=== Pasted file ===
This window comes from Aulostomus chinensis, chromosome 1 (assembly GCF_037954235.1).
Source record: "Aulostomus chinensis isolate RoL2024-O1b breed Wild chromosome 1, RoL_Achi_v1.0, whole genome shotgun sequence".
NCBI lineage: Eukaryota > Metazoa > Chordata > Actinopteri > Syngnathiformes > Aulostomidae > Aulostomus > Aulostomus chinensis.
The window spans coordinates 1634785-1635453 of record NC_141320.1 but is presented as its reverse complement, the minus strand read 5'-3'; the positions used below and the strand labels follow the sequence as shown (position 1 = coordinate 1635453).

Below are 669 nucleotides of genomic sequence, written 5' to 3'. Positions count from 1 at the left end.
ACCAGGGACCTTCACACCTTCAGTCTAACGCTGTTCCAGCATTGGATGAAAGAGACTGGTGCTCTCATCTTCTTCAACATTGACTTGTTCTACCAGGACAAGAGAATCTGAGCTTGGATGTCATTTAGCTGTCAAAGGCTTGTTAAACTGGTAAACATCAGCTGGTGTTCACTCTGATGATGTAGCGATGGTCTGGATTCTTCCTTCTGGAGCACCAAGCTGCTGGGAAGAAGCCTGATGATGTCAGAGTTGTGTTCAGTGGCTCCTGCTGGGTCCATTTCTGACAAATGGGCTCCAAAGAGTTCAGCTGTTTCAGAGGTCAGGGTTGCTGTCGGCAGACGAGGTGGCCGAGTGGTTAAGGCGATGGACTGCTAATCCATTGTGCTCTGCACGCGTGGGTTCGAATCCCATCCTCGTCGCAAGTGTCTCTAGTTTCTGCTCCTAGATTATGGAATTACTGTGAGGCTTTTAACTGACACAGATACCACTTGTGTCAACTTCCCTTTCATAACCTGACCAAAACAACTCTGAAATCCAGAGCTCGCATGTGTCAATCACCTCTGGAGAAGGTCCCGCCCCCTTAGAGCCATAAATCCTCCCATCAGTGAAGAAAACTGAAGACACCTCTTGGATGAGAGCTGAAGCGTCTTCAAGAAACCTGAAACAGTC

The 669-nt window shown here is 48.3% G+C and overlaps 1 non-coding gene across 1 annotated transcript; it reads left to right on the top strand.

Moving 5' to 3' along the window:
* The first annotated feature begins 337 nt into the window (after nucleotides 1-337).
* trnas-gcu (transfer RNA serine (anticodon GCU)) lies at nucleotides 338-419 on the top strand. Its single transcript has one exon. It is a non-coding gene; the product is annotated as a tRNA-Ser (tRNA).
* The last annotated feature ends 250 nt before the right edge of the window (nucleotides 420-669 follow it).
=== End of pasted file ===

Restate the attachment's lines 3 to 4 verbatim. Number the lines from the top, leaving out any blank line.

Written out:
NCBI lineage: Eukaryota > Metazoa > Chordata > Actinopteri > Syngnathiformes > Aulostomidae > Aulostomus > Aulostomus chinensis.
The window spans coordinates 1634785-1635453 of record NC_141320.1 but is presented as its reverse complement, the minus strand read 5'-3'; the positions used below and the strand labels follow the sequence as shown (position 1 = coordinate 1635453).